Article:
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ICD-10 Coding Example: Occupational Therapy

To help you get acquainted with ICD-10, we’ve put together an example of how occupational therapists should code after the switch.

Lauren Milligan
5 min read
August 20, 2015
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Oh, ICD-10, let me count the ways I love thee. Okay, so maybe you’re not going to wax poetic about the World Health Organization’s updated—and much larger—International Classification of Diseases, but switching to a new code set isn’t the end of the world, either. After all, just because something (ahem, ICD-9) is familiar, it doesn’t mean it’s the best option. In fact, when it comes to code sets, bigger is better. But that also means there’s a lot to learn. To help you get acquainted with ICD-10, we’ve put together an example of what occupational therapists are in for after the switch on October 1, 2015:

Down syndrome (meiotic)

The Patient

Patient is a 7-year-old male with Down syndrome (meiotic). The child presents with:

  • Generalized muscle weakness
  • Abnormal posture
  • Difficulty walking

The Codes

Primary Code

Additional Codes

These codes indicate the reasons for outpatient therapy:

  • R26.2 for the difficulty walking or R26.89 for other abnormalities of gait and mobility
  • M62.81 for generalized muscle weakness
  • R29.3 for abnormal posture

The Description Synonyms

Although this scenario is as cut-and-dried as possible, you’ll still need to use your best clinical judgement to determine whether you should code for R26.2 (difficulty walking) or R26.89 (other abnormalities of gait and mobility). Through your evaluation, you’ll discover that one of these two codes better describes the reason for the patient’s disordered movement. How are they different? Glad you asked. Each code has its own synonyms that can help you make your selection:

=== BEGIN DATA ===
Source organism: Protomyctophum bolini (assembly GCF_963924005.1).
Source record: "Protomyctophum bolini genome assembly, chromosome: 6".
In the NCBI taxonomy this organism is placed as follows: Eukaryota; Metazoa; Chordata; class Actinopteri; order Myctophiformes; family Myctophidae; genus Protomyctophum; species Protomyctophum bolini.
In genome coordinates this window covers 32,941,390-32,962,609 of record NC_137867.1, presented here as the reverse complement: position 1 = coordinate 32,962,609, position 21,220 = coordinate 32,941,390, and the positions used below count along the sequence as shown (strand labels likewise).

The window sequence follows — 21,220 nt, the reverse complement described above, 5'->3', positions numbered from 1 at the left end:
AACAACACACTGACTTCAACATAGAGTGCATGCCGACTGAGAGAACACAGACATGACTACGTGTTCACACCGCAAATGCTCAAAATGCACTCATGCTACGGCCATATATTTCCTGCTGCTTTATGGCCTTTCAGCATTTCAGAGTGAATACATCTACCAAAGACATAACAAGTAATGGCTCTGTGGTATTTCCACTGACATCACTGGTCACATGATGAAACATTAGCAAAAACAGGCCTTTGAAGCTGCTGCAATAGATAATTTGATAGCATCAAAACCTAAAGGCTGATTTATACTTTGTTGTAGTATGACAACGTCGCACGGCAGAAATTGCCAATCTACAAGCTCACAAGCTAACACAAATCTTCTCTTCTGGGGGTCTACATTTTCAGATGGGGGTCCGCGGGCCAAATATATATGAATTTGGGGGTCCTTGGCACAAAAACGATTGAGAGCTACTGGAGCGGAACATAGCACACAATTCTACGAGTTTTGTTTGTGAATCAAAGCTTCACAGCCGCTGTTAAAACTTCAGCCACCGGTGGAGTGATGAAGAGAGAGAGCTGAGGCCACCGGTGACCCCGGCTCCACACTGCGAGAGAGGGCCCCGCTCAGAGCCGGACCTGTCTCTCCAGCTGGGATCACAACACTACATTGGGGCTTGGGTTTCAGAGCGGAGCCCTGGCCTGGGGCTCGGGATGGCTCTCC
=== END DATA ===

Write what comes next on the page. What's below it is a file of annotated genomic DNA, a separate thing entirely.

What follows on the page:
Difficulty walking

The description synonyms for R26.2 are:

  1. Difficulty walking
  2. Walking disability

Other abnormalities of gait and mobility

The description synonyms for R26.89 are:

  1. Cautious gait
  2. Gait disorder due to weakness
  3. Gait disorder, painful gait
  4. Gait disorder, weakness
  5. Gait disorder, postural instability
  6. Gait disorder, multifactorial
  7. Toe walking and toe-walking gait
  8. Limping/limping child

The Summary

See? Coding for ICD-10 isn’t as difficult as it seems. But adjusting to these new codes will still take time and training. Need to know how to locate ICD-10 codes in the tabular list—or interested in seeing how you can select ICD-10 codes in WebPT? Register for our webinar to reserve your spot for our ICD-10 Bootcamp on August 31 (box jumps and pop squats not required). During this free, 90-minute online webinar, we’ll offer step-by-step guidance on how to code for this example—and ones that are even more complex. With our help, you’ll be ready before you know it.


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